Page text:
In the final of this weekend’s panel discussions, Hernan Diaz Alonso spoke of “iPad syndrome” as a beautifully packaged set of constraints that may (along the lines of Jonathan Zittrain’s thoughts on closed technology) limit our creativity and imagination.  I couldn’t help but think of a representation project from undergrad where I chose to deform the iPod – but failed to radically alter it in any meaningful way. Perhaps my imagination was overwhelmed by my reverence for Mr. Ive’s design and the values embedded within?  (I think “reverence” is appropriate .  I don’t think I’m the only one who considers the Apple logo Eve’s snack.  Maybe original sin = over-specialization?)

J.Hilmes - Spring 2006

Fast forward a few years to the previously mentioned iPad.  If good design is often a product of constraints and limitations, then how does Hernan’s statement figure into the equation?  The following video is a simple example of working within the constraints of the tools available – and transcending them in unforeseen ways.

Making Future Magic: iPad light painting from Dentsu London on Vimeo.

Another of this weekend’s speakers, Leah Buechley,  questioned in a separate panel discussion whether a culture of customization (facilitated by an abundance of accessible open-source tools) actually reinforced silos of information and other forms of isolation – by perpetuating a specific interpretation of the Western ideal of complete “freedom” – which in turn reminded me of Rob Riemen’s thoughts on the word in his fantastic book Nobility of Spirit.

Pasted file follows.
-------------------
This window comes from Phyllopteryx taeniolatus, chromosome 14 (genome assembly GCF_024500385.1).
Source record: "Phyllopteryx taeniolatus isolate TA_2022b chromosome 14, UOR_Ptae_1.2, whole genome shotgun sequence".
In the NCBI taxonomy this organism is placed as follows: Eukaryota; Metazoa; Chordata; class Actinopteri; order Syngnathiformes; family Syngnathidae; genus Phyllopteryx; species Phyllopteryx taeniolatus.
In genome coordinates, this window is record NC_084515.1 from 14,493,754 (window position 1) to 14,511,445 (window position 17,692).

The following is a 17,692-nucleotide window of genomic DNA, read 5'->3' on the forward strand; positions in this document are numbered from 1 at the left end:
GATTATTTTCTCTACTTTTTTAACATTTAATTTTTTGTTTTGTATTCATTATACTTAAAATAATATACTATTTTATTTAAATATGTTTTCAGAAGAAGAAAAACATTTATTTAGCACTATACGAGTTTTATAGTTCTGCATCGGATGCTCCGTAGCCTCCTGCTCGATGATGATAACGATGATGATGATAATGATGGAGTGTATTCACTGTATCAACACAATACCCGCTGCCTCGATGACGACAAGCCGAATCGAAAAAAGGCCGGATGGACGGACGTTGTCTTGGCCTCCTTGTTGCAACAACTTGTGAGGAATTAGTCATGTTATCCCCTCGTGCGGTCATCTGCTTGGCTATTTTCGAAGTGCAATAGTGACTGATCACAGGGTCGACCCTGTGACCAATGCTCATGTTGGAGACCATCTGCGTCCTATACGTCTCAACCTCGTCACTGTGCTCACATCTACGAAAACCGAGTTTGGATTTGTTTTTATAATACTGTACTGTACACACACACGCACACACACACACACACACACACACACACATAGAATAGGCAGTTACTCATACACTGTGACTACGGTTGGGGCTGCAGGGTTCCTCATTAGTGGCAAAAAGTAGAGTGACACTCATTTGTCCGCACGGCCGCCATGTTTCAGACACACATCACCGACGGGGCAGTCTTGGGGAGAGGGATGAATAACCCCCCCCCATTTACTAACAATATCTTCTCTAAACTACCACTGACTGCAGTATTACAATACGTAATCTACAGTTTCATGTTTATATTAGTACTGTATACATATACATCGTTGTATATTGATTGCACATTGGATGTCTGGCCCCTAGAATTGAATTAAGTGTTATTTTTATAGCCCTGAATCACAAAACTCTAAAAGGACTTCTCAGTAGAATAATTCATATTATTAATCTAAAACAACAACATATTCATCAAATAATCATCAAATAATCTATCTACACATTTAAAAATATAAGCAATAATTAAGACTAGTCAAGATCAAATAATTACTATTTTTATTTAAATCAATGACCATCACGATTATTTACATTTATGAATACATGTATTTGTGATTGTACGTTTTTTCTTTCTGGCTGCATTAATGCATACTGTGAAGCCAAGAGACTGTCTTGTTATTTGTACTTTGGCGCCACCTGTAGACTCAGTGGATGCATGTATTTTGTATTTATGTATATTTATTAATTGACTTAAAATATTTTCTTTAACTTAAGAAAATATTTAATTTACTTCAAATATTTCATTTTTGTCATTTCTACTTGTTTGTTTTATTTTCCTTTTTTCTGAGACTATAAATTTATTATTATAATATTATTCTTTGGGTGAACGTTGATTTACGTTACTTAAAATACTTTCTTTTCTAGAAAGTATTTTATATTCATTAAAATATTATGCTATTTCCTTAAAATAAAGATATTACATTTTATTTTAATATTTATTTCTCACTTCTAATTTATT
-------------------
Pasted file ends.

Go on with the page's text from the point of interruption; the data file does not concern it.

How do we “define our terms” and communicate in an age of infinite options?

Steven Mankouche – “Open Source or Representative Democracy?”

Heather Roberge – “How do the tools themselves shift your values?”

Conclusion? - This post will mutate.  Stay tuned.


This morning I – along with a couple hundred of my closest friends :) – skyped with Bruce Sterling.  how cool is that?!  many thanks to Dean Monica Ponce de Leon and the rest of the faculty and students (particularly my gracious hosts Geoff Salvatore and Andrew Stern) at the University of Michigan’s Taubmann College  for putting this event together.  Stay tuned for the “Future of History” coming this winter – as well as more substantive reflections (and the forthcoming Youtube videos of the conference) after I process all that was so generously shared this weekend.


ReFarm The City @ Andes Sprouts Society from Mark Kizelshteyn on Vimeo.